The safety record of commercial airplanes is excellent and has improved dramatically over the years. Today, the global safety record is more than 10 times better than it was at the beginning of the jet age.
This success is the result of decades of safety improvements by airplane manufacturers, airlines, airports and regulators such as the Federal Aviation Administration (FAA), all working together. The drive to continue to improve safety continues. Boeing is proud of the part it plays in improving commercial aviation safety.
Safety by design
Boeing engineers design airplanes to both prevent failures and to provide protection in the unlikely event that there is a failure. Boeing designs include multiple levels of redundancy – backups – so that no single failure can cause an accident.
Critical systems are separated by function and space ensuring that the loss of one system will not cause the loss of its backup. A robust and ready network of standby and protective systems is designed and built into every Boeing airplane.
Boeing also designs safety into its airplanes with crews in mind. Boeing flight decks are designed so that pilots are always in command and can override automatic controls.
Advanced instrumentation and airplane monitoring tools, and sensory cues such as audible alarms, lighted indicators and moving throttles, control wheels and rudder pedals, are designed to help the crew know continuously how the airplane is responding.
Testing from design through delivery
Beginning at the design phase, every element of an airplane is examined and evaluated to determine how it performs both separately and in conjunction with other parts and systems. Boeing uses a “building block” testing approach, starting with raw materials and separate parts and subsystems; working up to larger, more complex assemblies and systems; and finally including the entire airplane. Each new airplane that rolls off the line undergoes functional, ground and flight testing before delivery.
Using this building block testing approach, Boeing conducted more than 5,000 hours of laboratory testing of the 787 battery system, including baking the battery to induce overheating, crushing the battery and puncturing a cell with a nail to induce short circuiting.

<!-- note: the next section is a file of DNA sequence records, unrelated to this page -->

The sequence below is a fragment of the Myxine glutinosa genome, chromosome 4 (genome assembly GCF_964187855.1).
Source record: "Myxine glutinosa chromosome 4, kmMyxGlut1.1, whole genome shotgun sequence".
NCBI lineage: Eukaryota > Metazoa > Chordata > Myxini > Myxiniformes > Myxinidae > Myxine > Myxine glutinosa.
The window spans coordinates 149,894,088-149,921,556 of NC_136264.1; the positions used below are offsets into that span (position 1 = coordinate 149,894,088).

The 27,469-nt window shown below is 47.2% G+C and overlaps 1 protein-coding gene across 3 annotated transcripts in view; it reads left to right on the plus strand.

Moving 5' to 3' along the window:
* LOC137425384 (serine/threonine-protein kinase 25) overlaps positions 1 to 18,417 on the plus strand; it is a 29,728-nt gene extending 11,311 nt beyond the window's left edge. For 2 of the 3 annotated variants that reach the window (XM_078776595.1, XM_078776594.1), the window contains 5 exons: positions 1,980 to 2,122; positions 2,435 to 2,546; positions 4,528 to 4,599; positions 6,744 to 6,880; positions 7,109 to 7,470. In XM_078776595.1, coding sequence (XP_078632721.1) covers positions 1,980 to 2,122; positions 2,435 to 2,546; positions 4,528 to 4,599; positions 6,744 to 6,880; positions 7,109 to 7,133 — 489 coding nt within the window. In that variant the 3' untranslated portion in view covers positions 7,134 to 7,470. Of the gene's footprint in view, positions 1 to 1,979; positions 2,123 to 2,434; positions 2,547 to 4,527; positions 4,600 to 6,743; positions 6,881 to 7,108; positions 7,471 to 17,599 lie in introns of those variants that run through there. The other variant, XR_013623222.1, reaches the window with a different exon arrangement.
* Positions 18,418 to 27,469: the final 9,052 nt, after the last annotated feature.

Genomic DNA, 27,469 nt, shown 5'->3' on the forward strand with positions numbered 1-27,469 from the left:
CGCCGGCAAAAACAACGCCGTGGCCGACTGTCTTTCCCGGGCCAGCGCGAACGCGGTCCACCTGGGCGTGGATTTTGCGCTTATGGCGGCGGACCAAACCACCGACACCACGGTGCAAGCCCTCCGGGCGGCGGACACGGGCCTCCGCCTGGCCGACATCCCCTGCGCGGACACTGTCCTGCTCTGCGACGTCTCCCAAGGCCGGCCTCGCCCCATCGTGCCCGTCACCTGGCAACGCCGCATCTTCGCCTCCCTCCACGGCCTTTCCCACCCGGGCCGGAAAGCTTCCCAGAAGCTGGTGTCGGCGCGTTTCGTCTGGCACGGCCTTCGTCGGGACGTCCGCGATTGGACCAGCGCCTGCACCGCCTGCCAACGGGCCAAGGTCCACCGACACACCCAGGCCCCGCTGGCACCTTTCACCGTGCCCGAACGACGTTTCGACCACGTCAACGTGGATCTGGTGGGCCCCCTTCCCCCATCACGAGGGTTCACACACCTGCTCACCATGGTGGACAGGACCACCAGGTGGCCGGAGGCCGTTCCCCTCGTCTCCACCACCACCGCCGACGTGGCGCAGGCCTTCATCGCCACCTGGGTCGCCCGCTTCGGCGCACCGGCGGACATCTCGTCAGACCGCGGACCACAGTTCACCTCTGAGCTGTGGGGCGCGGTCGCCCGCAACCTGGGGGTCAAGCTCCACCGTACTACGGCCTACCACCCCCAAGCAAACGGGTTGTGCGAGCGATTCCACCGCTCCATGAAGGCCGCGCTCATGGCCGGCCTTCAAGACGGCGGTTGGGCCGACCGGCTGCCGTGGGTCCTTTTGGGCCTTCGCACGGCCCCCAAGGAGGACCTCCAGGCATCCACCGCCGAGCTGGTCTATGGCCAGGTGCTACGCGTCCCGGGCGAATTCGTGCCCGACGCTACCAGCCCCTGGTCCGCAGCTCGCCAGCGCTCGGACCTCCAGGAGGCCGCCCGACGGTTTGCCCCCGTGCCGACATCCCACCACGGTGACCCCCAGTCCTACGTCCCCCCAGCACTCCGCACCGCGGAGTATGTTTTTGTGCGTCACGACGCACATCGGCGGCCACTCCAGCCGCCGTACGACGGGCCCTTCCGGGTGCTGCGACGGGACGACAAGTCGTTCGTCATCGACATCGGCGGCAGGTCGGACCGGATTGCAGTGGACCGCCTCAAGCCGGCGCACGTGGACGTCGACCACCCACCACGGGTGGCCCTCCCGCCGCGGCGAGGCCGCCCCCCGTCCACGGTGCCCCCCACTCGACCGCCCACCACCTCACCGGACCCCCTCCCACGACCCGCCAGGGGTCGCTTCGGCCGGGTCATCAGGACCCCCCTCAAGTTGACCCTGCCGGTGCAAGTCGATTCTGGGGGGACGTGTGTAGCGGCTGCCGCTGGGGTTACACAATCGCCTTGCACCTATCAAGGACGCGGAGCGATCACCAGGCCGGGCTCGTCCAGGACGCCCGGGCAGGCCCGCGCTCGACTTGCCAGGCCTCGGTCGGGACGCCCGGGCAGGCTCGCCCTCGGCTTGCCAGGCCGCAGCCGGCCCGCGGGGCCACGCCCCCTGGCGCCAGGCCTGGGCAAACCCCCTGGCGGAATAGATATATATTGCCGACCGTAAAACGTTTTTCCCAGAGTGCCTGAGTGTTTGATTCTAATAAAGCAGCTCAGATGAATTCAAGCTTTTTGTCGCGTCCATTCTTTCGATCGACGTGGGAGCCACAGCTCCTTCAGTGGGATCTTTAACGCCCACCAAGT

The airplane’s integrated power system, which includes the batteries, underwent more than 25,000 hours of laboratory testing to demonstrate the interaction of various system elements in normal operations as well as in simulated failures.
At the airplane level, the integrated electrical system underwent more than 10,000 hours of testing under normal operations and simulated conditions, including extreme weather, long and short flight durations, and low and high elevations.
The 787 model completed 5,000 hours of flight testing and an equal amount of test time on the ground, all of which demonstrated that the airplane performs as designed. The 787 successfully completed Boeing’s own program to test and validate the design as well as the most robust certification program ever conducted by the FAA. The 787 electrical system was certified along with the airplane on Aug. 26, 2011.
A global commercial aviation investigation system
The investigation process is triggered by accidents and incidents. Incidents are instances of operational conditions that affect or could affect the safety of the airplane. Recent cases involving 787 batteries are considered incidents.
International investigation protocols define policies, processes, and roles and responsibilities for parties involved in an investigation. In the lead are investigative authorities from the country where the accident or incident occurred. They are the only party allowed to comment on progress, final determination and recommended resolution.
787 battery-related investigations
When a 787 ground incident occurred in January 2013 at Boston’s Logan International Airport, the U.S. National Transportation Safety Board (NTSB) stepped in to lead the investigation. Boeing is assisting at the invitation of the NTSB, and the company’s work is directed by the NTSB investigation team.
Similarly, the diversion of a 787 flight in Japan later the same month because of an in-flight battery incident means the Japanese Transport Safety Board is leading the investigation.
Accidents and incidents are rarely caused by a single failure or action. They usually result from a chain reaction or combination of circumstances. That’s why investigations are usually complex and lengthy.
Investigators identify all the factors that might have been part of a chain. Once the probable cause is determined, investigators can make recommendations designed to prevent recurrence, such as new pilot training, new operating procedures, airplane modifications and the incorporation of new technologies.
Solutions that require changes to airplane design take longer because any design changes must be thoroughly tested, analyzed, validated and recertified. In these cases, regulatory agencies authorize interim changes to ensure fleet safety until that full process is completed.
The two incidents occurring in January 2013 remain under investigation by U.S. and Japanese authorities. Boeing will keep the flying public updated on its role in these investigations.